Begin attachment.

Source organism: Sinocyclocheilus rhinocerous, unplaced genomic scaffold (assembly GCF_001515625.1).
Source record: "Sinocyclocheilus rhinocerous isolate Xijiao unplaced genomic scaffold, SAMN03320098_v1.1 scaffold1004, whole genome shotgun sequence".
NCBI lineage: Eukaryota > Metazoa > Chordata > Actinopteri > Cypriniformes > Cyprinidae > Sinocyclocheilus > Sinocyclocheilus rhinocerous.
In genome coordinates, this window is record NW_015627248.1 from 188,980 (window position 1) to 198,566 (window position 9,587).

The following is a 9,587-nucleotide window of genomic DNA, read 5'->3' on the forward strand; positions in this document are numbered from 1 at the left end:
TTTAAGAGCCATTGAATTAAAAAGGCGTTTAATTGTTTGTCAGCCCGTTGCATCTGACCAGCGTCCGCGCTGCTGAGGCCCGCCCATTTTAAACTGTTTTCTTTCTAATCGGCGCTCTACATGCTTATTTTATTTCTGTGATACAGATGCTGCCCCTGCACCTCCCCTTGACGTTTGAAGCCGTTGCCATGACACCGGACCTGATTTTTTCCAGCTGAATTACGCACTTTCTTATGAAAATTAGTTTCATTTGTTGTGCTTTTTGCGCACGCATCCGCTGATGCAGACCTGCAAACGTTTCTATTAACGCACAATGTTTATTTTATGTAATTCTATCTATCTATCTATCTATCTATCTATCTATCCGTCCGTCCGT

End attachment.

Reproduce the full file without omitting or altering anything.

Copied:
Source organism: Sinocyclocheilus rhinocerous, unplaced genomic scaffold (assembly GCF_001515625.1).
Source record: "Sinocyclocheilus rhinocerous isolate Xijiao unplaced genomic scaffold, SAMN03320098_v1.1 scaffold1004, whole genome shotgun sequence".
NCBI lineage: Eukaryota > Metazoa > Chordata > Actinopteri > Cypriniformes > Cyprinidae > Sinocyclocheilus > Sinocyclocheilus rhinocerous.
In genome coordinates, this window is record NW_015627248.1 from 188,980 (window position 1) to 198,566 (window position 9,587).

The following is a 9,587-nucleotide window of genomic DNA, read 5'->3' on the forward strand; positions in this document are numbered from 1 at the left end:
TTTAAGAGCCATTGAATTAAAAAGGCGTTTAATTGTTTGTCAGCCCGTTGCATCTGACCAGCGTCCGCGCTGCTGAGGCCCGCCCATTTTAAACTGTTTTCTTTCTAATCGGCGCTCTACATGCTTATTTTATTTCTGTGATACAGATGCTGCCCCTGCACCTCCCCTTGACGTTTGAAGCCGTTGCCATGACACCGGACCTGATTTTTTCCAGCTGAATTACGCACTTTCTTATGAAAATTAGTTTCATTTGTTGTGCTTTTTGCGCACGCATCCGCTGATGCAGACCTGCAAACGTTTCTATTAACGCACAATGTTTATTTTATGTAATTCTATCTATCTATCTATCTATCTATCTATCTATCCGTCCGTCCGT